Tom Ewing’s Top 100 Singles Of The 90s

How to stop time: people talk a lot about the imperceptible shifts of detail in ultra-minimal techno tracks, but I don’t think any listener truly notices them until after playback. That would imply a sense of focus which the music abolishes: listening to Porter Ricks, what you’re aware of, always, is the loops next to each other and identical, not minutes apart and different. Repetetive activity is as oddly comforting as it is numbing, it frees your mind by taking it to the edge of immobility.

Repetition’s a strange thing to write about: done right it’s revelatory, done wrong it’s water torture. The trick appears to be to skirt as near to the edge of actual lock-groove repetition as you can without getting there. Porter Ricks will only rarely do anything as vulgar as change rhythm or tempo: once the basic elements of each numbered “Redundance” track are introduced, they prefer just to play with weight, pulling parts back and forward in the mix to subtly lead the dazed listener around their rhythmazes. “Redundance 3” is typical, its muted production-line bass and beats coccooning the listener while quicksilver zig-zags of rhythm dart up to the ear and then recede as swiftly, like bleached-white deep-sea fish at bathysphere windows.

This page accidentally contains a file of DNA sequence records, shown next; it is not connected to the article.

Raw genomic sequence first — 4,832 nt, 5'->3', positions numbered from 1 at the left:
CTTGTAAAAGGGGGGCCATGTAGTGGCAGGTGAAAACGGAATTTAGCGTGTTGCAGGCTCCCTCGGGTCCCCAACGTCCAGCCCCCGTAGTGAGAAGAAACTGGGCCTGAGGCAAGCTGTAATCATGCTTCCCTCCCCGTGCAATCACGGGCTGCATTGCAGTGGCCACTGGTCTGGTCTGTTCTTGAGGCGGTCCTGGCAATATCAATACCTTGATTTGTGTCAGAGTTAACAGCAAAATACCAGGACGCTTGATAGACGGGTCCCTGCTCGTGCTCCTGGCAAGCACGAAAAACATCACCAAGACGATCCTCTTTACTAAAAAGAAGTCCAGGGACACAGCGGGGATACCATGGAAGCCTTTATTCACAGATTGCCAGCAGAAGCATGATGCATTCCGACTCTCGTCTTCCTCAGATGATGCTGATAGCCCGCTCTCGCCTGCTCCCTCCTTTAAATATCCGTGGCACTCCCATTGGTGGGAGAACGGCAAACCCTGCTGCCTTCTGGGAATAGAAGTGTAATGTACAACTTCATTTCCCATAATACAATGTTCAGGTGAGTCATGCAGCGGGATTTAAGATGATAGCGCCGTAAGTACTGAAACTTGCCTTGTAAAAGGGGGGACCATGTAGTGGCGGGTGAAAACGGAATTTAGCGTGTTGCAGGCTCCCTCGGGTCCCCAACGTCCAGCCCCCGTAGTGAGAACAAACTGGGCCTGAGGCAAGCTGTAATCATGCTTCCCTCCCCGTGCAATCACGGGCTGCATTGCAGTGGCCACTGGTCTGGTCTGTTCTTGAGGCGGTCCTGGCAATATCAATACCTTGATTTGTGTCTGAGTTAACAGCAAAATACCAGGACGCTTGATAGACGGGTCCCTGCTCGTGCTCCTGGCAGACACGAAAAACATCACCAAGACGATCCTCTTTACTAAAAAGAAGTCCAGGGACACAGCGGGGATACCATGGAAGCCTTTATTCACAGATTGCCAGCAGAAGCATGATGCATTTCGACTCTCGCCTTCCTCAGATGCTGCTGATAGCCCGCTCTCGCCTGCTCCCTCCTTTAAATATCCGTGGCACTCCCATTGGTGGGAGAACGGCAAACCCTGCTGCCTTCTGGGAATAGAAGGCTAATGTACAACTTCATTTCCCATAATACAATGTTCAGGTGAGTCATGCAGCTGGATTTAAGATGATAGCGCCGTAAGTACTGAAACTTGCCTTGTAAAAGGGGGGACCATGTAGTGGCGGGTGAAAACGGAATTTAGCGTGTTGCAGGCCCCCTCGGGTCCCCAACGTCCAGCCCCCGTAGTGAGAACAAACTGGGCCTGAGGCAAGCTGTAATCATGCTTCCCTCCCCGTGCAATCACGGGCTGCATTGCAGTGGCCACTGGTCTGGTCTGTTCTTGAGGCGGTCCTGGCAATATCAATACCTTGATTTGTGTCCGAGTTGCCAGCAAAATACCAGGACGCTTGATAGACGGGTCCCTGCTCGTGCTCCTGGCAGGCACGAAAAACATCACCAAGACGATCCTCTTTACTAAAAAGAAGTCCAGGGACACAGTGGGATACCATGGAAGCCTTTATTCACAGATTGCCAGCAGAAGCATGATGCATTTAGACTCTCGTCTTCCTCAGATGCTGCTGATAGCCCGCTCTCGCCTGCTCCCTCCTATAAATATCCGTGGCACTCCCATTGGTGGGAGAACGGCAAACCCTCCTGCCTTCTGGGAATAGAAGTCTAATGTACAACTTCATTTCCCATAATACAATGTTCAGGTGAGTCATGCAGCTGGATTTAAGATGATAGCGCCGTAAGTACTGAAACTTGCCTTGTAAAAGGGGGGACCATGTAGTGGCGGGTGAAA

I’ve picked the epic “Redundance” single-pack not because of any feel-the-width reason but because it caught Porter Ricks on an exciting cusp, introducing sly synopated elements into their underwater zen dub. The result, on the magnificent “Redundance 5”, is stylish car-factory swing, Plutonian Astaires in top hats and tails tapping and softly shuffling through great grey vistas of pulse and clang. The most boring claim in electronic music is that a record is making the genre ‘human’ – which usually means slapping some horrific slow synth slush over the top of mock-funky beats – but paradoxically “Redundance” remains one of the warmest, most comforting techno records I own.